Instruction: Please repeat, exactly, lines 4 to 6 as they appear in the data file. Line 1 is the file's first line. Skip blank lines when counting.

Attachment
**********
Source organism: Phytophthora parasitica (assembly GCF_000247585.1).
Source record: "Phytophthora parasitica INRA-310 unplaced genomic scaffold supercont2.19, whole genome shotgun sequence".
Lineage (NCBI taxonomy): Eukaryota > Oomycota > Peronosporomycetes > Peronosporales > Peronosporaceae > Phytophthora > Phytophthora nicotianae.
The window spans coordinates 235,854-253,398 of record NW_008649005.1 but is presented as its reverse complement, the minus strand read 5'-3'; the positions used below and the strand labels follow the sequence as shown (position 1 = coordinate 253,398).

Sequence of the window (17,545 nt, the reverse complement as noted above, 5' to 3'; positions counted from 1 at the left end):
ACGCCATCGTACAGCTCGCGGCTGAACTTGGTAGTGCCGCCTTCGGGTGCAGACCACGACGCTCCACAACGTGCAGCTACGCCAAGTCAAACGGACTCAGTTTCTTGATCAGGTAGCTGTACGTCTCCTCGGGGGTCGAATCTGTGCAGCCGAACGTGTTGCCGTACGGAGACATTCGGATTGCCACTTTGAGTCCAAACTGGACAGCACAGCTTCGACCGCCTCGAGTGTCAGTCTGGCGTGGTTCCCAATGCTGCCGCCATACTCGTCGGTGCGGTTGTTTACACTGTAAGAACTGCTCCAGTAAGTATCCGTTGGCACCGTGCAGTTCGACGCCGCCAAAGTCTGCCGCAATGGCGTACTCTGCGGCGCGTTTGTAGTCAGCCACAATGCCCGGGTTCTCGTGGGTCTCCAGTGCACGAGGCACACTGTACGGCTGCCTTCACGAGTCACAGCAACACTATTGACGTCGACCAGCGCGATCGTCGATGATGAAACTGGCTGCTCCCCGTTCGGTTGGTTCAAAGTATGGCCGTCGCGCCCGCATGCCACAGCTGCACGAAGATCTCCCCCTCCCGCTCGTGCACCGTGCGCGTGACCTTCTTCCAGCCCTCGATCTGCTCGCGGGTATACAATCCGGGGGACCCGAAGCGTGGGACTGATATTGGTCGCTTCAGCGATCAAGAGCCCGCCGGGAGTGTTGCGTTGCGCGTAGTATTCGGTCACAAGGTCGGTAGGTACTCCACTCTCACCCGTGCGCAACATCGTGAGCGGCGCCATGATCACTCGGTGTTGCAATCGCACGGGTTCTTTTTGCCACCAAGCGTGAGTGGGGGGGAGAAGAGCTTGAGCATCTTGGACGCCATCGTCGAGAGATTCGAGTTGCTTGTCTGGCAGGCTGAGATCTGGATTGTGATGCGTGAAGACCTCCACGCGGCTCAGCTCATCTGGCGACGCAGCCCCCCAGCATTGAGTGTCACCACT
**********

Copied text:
The window spans coordinates 235,854-253,398 of record NW_008649005.1 but is presented as its reverse complement, the minus strand read 5'-3'; the positions used below and the strand labels follow the sequence as shown (position 1 = coordinate 253,398).

Sequence of the window (17,545 nt, the reverse complement as noted above, 5' to 3'; positions counted from 1 at the left end):
ACGCCATCGTACAGCTCGCGGCTGAACTTGGTAGTGCCGCCTTCGGGTGCAGACCACGACGCTCCACAACGTGCAGCTACGCCAAGTCAAACGGACTCAGTTTCTTGATCAGGTAGCTGTACGTCTCCTCGGGGGTCGAATCTGTGCAGCCGAACGTGTTGCCGTACGGAGACATTCGGATTGCCACTTTGAGTCCAAACTGGACAGCACAGCTTCGACCGCCTCGAGTGTCAGTCTGGCGTGGTTCCCAATGCTGCCGCCATACTCGTCGGTGCGGTTGTTTACACTGTAAGAACTGCTCCAGTAAGTATCCGTTGGCACCGTGCAGTTCGACGCCGCCAAAGTCTGCCGCAATGGCGTACTCTGCGGCGCGTTTGTAGTCAGCCACAATGCCCGGGTTCTCGTGGGTCTCCAGTGCACGAGGCACACTGTACGGCTGCCTTCACGAGTCACAGCAACACTATTGACGTCGACCAGCGCGATCGTCGATGATGAAACTGGCTGCTCCCCGTTCGGTTGGTTCAAAGTATGGCCGTCGCGCCCGCATGCCACAGCTGCACGAAGATCTCCCCCTCCCGCTCGTGCACCGTGCGCGTGACCTTCTTCCAGCCCTCGATCTGCTCGCGGGTATACAATCCGGGGGACCCGAAGCGTGGGACTGATATTGGTCGCTTCAGCGATCAAGAGCCCGCCGGGAGTGTTGCGTTGCGCGTAGTATTCGGTCACAAGGTCGGTAGGTACTCCACTCTCACCCGTGCGCAACATCGTGAGCGGCGCCATGATCACTCGGTGTTGCAATCGCACGGGTTCTTTTTGCCACCAAGCGTGAGTGGGGGGGAGAAGAGCTTGAGCATCTTGGACGCCATCGTCGAGAGATTCGAGTTGCTTGTCTGGCAGGCTGAGATCTGGATTGTGATGCGTGAAGACCTCCACGCGGCTCAGCTCATCTGGCGACGCAGCCCCCCAGCATTGAGTGTCACCACT